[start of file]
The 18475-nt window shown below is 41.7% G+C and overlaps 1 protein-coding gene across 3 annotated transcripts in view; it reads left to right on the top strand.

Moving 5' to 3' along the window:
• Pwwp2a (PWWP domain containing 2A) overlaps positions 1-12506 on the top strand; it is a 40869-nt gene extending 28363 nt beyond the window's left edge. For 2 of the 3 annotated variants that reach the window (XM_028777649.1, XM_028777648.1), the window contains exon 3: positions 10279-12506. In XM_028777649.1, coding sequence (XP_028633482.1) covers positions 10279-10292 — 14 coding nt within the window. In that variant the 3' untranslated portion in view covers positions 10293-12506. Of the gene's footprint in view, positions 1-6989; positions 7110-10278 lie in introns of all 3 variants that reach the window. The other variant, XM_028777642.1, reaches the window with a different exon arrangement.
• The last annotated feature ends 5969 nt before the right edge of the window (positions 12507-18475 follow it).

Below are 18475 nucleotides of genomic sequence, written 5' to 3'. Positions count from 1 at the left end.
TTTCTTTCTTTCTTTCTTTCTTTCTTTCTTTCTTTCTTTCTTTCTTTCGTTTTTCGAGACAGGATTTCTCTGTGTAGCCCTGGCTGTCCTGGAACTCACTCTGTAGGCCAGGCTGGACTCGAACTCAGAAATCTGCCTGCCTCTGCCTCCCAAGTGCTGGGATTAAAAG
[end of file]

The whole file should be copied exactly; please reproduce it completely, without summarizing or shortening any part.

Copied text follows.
The 18475-nt window shown below is 41.7% G+C and overlaps 1 protein-coding gene across 3 annotated transcripts in view; it reads left to right on the top strand.

Moving 5' to 3' along the window:
• Pwwp2a (PWWP domain containing 2A) overlaps positions 1-12506 on the top strand; it is a 40869-nt gene extending 28363 nt beyond the window's left edge. For 2 of the 3 annotated variants that reach the window (XM_028777649.1, XM_028777648.1), the window contains exon 3: positions 10279-12506. In XM_028777649.1, coding sequence (XP_028633482.1) covers positions 10279-10292 — 14 coding nt within the window. In that variant the 3' untranslated portion in view covers positions 10293-12506. Of the gene's footprint in view, positions 1-6989; positions 7110-10278 lie in introns of all 3 variants that reach the window. The other variant, XM_028777642.1, reaches the window with a different exon arrangement.
• The last annotated feature ends 5969 nt before the right edge of the window (positions 12507-18475 follow it).

Below are 18475 nucleotides of genomic sequence, written 5' to 3'. Positions count from 1 at the left end.
TTTCTTTCTTTCTTTCTTTCTTTCTTTCTTTCTTTCTTTCTTTCTTTCGTTTTTCGAGACAGGATTTCTCTGTGTAGCCCTGGCTGTCCTGGAACTCACTCTGTAGGCCAGGCTGGACTCGAACTCAGAAATCTGCCTGCCTCTGCCTCCCAAGTGCTGGGATTAAAAG